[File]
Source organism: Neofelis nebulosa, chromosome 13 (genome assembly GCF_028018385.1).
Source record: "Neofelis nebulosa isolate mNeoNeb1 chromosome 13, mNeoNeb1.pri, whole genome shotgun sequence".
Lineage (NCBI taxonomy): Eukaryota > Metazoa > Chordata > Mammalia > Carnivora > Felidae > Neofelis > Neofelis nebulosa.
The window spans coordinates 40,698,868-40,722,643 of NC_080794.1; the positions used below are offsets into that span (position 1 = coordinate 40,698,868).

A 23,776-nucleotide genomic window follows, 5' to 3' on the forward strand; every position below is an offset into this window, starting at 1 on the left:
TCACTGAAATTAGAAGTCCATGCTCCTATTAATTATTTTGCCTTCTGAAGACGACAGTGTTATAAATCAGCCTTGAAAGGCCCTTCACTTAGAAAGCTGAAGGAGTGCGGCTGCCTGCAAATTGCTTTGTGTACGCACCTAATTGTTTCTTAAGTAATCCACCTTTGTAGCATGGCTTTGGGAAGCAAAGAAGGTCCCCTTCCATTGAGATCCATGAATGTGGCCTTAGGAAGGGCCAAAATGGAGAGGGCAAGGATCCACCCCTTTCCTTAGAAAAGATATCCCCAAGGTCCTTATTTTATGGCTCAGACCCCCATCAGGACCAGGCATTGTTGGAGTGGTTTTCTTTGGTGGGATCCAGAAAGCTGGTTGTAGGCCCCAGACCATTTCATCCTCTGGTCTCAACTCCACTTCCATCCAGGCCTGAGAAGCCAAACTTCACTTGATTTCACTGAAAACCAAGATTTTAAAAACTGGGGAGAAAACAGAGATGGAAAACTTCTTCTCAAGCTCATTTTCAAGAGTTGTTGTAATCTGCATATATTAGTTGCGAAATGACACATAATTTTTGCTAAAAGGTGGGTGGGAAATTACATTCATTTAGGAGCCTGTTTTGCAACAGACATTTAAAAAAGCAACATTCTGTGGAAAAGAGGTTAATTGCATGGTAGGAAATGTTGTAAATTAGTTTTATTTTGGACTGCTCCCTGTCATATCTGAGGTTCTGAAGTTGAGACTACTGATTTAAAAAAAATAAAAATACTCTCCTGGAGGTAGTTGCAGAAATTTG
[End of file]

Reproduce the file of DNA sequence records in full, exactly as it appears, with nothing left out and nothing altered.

Source organism: Neofelis nebulosa, chromosome 13 (genome assembly GCF_028018385.1).
Source record: "Neofelis nebulosa isolate mNeoNeb1 chromosome 13, mNeoNeb1.pri, whole genome shotgun sequence".
Lineage (NCBI taxonomy): Eukaryota > Metazoa > Chordata > Mammalia > Carnivora > Felidae > Neofelis > Neofelis nebulosa.
The window spans coordinates 40,698,868-40,722,643 of NC_080794.1; the positions used below are offsets into that span (position 1 = coordinate 40,698,868).

A 23,776-nucleotide genomic window follows, 5' to 3' on the forward strand; every position below is an offset into this window, starting at 1 on the left:
TCACTGAAATTAGAAGTCCATGCTCCTATTAATTATTTTGCCTTCTGAAGACGACAGTGTTATAAATCAGCCTTGAAAGGCCCTTCACTTAGAAAGCTGAAGGAGTGCGGCTGCCTGCAAATTGCTTTGTGTACGCACCTAATTGTTTCTTAAGTAATCCACCTTTGTAGCATGGCTTTGGGAAGCAAAGAAGGTCCCCTTCCATTGAGATCCATGAATGTGGCCTTAGGAAGGGCCAAAATGGAGAGGGCAAGGATCCACCCCTTTCCTTAGAAAAGATATCCCCAAGGTCCTTATTTTATGGCTCAGACCCCCATCAGGACCAGGCATTGTTGGAGTGGTTTTCTTTGGTGGGATCCAGAAAGCTGGTTGTAGGCCCCAGACCATTTCATCCTCTGGTCTCAACTCCACTTCCATCCAGGCCTGAGAAGCCAAACTTCACTTGATTTCACTGAAAACCAAGATTTTAAAAACTGGGGAGAAAACAGAGATGGAAAACTTCTTCTCAAGCTCATTTTCAAGAGTTGTTGTAATCTGCATATATTAGTTGCGAAATGACACATAATTTTTGCTAAAAGGTGGGTGGGAAATTACATTCATTTAGGAGCCTGTTTTGCAACAGACATTTAAAAAAGCAACATTCTGTGGAAAAGAGGTTAATTGCATGGTAGGAAATGTTGTAAATTAGTTTTATTTTGGACTGCTCCCTGTCATATCTGAGGTTCTGAAGTTGAGACTACTGATTTAAAAAAAATAAAAATACTCTCCTGGAGGTAGTTGCAGAAATTTG